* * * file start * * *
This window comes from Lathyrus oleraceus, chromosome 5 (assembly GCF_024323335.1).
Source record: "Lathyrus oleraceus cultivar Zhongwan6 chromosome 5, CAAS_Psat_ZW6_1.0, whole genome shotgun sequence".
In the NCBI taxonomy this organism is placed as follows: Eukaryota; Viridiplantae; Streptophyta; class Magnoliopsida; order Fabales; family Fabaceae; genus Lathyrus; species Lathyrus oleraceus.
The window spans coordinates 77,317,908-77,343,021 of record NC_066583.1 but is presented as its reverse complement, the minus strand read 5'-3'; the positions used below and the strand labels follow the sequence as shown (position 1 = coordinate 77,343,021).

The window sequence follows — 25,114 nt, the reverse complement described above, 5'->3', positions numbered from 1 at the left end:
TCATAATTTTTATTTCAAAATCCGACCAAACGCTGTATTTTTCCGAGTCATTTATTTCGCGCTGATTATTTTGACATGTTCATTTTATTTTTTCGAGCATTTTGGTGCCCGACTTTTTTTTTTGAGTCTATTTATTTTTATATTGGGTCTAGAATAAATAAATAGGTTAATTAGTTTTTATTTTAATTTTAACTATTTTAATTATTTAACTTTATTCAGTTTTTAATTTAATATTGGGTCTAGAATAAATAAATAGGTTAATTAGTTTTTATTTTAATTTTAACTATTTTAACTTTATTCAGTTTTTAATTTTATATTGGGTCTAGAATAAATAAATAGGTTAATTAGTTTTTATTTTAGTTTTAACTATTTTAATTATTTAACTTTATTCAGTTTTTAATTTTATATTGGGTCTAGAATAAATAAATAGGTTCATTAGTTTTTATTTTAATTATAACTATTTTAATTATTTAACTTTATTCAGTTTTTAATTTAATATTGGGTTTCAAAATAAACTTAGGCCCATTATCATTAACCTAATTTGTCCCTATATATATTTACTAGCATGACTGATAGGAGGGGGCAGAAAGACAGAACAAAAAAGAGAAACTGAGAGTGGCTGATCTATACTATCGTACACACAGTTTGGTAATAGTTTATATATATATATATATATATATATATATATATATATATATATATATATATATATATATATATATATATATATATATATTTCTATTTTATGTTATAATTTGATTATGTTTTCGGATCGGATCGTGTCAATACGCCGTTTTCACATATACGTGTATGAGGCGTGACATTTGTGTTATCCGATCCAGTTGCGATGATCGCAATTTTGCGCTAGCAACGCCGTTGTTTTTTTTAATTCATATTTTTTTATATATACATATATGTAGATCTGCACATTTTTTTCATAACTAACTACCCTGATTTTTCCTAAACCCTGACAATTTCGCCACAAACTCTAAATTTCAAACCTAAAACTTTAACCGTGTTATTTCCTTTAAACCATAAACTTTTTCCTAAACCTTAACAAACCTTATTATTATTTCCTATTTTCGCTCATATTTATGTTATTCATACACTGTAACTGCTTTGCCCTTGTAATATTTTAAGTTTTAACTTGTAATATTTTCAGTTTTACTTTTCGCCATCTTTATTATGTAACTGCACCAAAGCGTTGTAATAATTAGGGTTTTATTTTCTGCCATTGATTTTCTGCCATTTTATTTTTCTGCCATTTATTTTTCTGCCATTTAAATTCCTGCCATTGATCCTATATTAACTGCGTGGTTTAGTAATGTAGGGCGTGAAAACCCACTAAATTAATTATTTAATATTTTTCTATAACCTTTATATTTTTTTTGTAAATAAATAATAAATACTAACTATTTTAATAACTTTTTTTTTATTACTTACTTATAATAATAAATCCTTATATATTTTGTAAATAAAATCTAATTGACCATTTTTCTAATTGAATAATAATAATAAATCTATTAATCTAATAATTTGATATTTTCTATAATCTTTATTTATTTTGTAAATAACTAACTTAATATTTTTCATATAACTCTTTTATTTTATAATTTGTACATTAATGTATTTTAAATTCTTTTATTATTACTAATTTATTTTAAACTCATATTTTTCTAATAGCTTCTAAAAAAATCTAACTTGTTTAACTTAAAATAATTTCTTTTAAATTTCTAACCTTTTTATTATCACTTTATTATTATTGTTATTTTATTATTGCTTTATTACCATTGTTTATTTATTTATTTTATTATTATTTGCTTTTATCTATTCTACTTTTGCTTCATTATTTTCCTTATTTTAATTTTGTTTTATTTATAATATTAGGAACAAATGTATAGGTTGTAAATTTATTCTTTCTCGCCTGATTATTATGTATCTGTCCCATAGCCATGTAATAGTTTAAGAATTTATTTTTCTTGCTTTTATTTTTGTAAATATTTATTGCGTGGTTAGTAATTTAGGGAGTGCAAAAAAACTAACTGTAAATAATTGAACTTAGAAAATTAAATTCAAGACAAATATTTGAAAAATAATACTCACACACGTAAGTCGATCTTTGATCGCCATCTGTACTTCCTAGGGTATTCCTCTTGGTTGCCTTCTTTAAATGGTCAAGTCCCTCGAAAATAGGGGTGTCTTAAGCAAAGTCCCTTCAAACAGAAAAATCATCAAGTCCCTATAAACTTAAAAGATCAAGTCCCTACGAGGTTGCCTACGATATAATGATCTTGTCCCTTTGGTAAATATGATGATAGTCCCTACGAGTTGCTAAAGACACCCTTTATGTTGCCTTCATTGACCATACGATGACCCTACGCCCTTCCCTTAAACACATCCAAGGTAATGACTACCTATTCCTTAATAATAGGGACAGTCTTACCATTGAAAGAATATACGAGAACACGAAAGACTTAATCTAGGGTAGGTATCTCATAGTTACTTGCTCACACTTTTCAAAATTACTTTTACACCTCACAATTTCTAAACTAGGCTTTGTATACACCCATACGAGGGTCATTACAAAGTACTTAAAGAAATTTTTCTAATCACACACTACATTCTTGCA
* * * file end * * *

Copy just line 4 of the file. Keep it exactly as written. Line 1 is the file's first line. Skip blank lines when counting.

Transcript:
The window spans coordinates 77,317,908-77,343,021 of record NC_066583.1 but is presented as its reverse complement, the minus strand read 5'-3'; the positions used below and the strand labels follow the sequence as shown (position 1 = coordinate 77,343,021).